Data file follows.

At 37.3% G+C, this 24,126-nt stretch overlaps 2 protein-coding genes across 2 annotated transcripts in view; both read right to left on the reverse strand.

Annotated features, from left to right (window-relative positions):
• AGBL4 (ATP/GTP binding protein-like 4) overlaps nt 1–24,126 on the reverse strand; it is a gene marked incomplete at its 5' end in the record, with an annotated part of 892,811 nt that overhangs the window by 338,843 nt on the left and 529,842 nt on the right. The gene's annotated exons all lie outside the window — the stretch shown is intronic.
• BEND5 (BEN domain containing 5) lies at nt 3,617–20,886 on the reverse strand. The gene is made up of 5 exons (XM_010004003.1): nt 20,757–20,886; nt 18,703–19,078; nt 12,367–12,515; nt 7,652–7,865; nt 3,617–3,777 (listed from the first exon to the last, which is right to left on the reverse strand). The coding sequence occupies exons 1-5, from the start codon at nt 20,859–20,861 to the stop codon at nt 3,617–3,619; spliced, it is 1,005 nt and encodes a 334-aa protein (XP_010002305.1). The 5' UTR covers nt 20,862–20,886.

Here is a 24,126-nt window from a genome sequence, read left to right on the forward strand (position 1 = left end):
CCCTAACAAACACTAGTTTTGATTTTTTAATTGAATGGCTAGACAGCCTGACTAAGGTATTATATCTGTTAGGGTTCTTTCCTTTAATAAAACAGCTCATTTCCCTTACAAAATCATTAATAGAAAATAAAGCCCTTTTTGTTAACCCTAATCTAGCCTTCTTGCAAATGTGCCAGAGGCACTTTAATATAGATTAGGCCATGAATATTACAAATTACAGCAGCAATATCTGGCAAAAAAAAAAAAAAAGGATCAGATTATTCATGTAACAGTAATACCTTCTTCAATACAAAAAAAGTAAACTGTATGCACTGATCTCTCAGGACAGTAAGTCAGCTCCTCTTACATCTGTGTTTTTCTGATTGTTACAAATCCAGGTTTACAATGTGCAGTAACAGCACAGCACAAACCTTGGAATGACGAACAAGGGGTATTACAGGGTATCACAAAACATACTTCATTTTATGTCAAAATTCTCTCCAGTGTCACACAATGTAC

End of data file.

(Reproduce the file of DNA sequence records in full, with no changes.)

At 37.3% G+C, this 24,126-nt stretch overlaps 2 protein-coding genes across 2 annotated transcripts in view; both read right to left on the reverse strand.

Annotated features, from left to right (window-relative positions):
• AGBL4 (ATP/GTP binding protein-like 4) overlaps nt 1–24,126 on the reverse strand; it is a gene marked incomplete at its 5' end in the record, with an annotated part of 892,811 nt that overhangs the window by 338,843 nt on the left and 529,842 nt on the right. The gene's annotated exons all lie outside the window — the stretch shown is intronic.
• BEND5 (BEN domain containing 5) lies at nt 3,617–20,886 on the reverse strand. The gene is made up of 5 exons (XM_010004003.1): nt 20,757–20,886; nt 18,703–19,078; nt 12,367–12,515; nt 7,652–7,865; nt 3,617–3,777 (listed from the first exon to the last, which is right to left on the reverse strand). The coding sequence occupies exons 1-5, from the start codon at nt 20,859–20,861 to the stop codon at nt 3,617–3,619; spliced, it is 1,005 nt and encodes a 334-aa protein (XP_010002305.1). The 5' UTR covers nt 20,862–20,886.

Here is a 24,126-nt window from a genome sequence, read left to right on the forward strand (position 1 = left end):
CCCTAACAAACACTAGTTTTGATTTTTTAATTGAATGGCTAGACAGCCTGACTAAGGTATTATATCTGTTAGGGTTCTTTCCTTTAATAAAACAGCTCATTTCCCTTACAAAATCATTAATAGAAAATAAAGCCCTTTTTGTTAACCCTAATCTAGCCTTCTTGCAAATGTGCCAGAGGCACTTTAATATAGATTAGGCCATGAATATTACAAATTACAGCAGCAATATCTGGCAAAAAAAAAAAAAAAGGATCAGATTATTCATGTAACAGTAATACCTTCTTCAATACAAAAAAAGTAAACTGTATGCACTGATCTCTCAGGACAGTAAGTCAGCTCCTCTTACATCTGTGTTTTTCTGATTGTTACAAATCCAGGTTTACAATGTGCAGTAACAGCACAGCACAAACCTTGGAATGACGAACAAGGGGTATTACAGGGTATCACAAAACATACTTCATTTTATGTCAAAATTCTCTCCAGTGTCACACAATGTAC